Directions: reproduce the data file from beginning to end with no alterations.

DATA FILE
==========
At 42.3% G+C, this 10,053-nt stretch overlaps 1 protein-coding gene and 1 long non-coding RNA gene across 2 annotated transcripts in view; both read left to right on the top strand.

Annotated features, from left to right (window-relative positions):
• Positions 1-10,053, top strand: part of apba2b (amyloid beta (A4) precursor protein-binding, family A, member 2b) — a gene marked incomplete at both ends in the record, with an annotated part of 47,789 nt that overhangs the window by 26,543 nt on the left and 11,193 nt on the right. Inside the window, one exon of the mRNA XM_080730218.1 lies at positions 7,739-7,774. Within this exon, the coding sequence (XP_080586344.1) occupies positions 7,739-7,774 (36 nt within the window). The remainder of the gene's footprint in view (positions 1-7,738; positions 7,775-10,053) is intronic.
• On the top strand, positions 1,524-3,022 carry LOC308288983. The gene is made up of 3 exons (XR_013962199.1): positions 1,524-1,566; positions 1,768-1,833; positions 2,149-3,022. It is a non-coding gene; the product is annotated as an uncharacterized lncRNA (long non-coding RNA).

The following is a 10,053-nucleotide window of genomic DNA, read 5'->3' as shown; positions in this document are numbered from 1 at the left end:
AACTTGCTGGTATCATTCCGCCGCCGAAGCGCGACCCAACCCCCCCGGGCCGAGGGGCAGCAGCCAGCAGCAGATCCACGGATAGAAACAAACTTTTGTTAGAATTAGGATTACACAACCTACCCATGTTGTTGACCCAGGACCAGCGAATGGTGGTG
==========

At 42.3% G+C, this 10,053-nt stretch overlaps 1 protein-coding gene and 1 long non-coding RNA gene across 2 annotated transcripts in view; both read left to right on the top strand.

Annotated features, from left to right (window-relative positions):
• Positions 1-10,053, top strand: part of apba2b (amyloid beta (A4) precursor protein-binding, family A, member 2b) — a gene marked incomplete at both ends in the record, with an annotated part of 47,789 nt that overhangs the window by 26,543 nt on the left and 11,193 nt on the right. Inside the window, one exon of the mRNA XM_080730218.1 lies at positions 7,739-7,774. Within this exon, the coding sequence (XP_080586344.1) occupies positions 7,739-7,774 (36 nt within the window). The remainder of the gene's footprint in view (positions 1-7,738; positions 7,775-10,053) is intronic.
• On the top strand, positions 1,524-3,022 carry LOC308288983. The gene is made up of 3 exons (XR_013962199.1): positions 1,524-1,566; positions 1,768-1,833; positions 2,149-3,022. It is a non-coding gene; the product is annotated as an uncharacterized lncRNA (long non-coding RNA).

The following is a 10,053-nucleotide window of genomic DNA, read 5'->3' as shown; positions in this document are numbered from 1 at the left end:
AACTTGCTGGTATCATTCCGCCGCCGAAGCGCGACCCAACCCCCCCGGGCCGAGGGGCAGCAGCCAGCAGCAGATCCACGGATAGAAACAAACTTTTGTTAGAATTAGGATTACACAACCTACCCATGTTGTTGACCCAGGACCAGCGAATGGTGGTG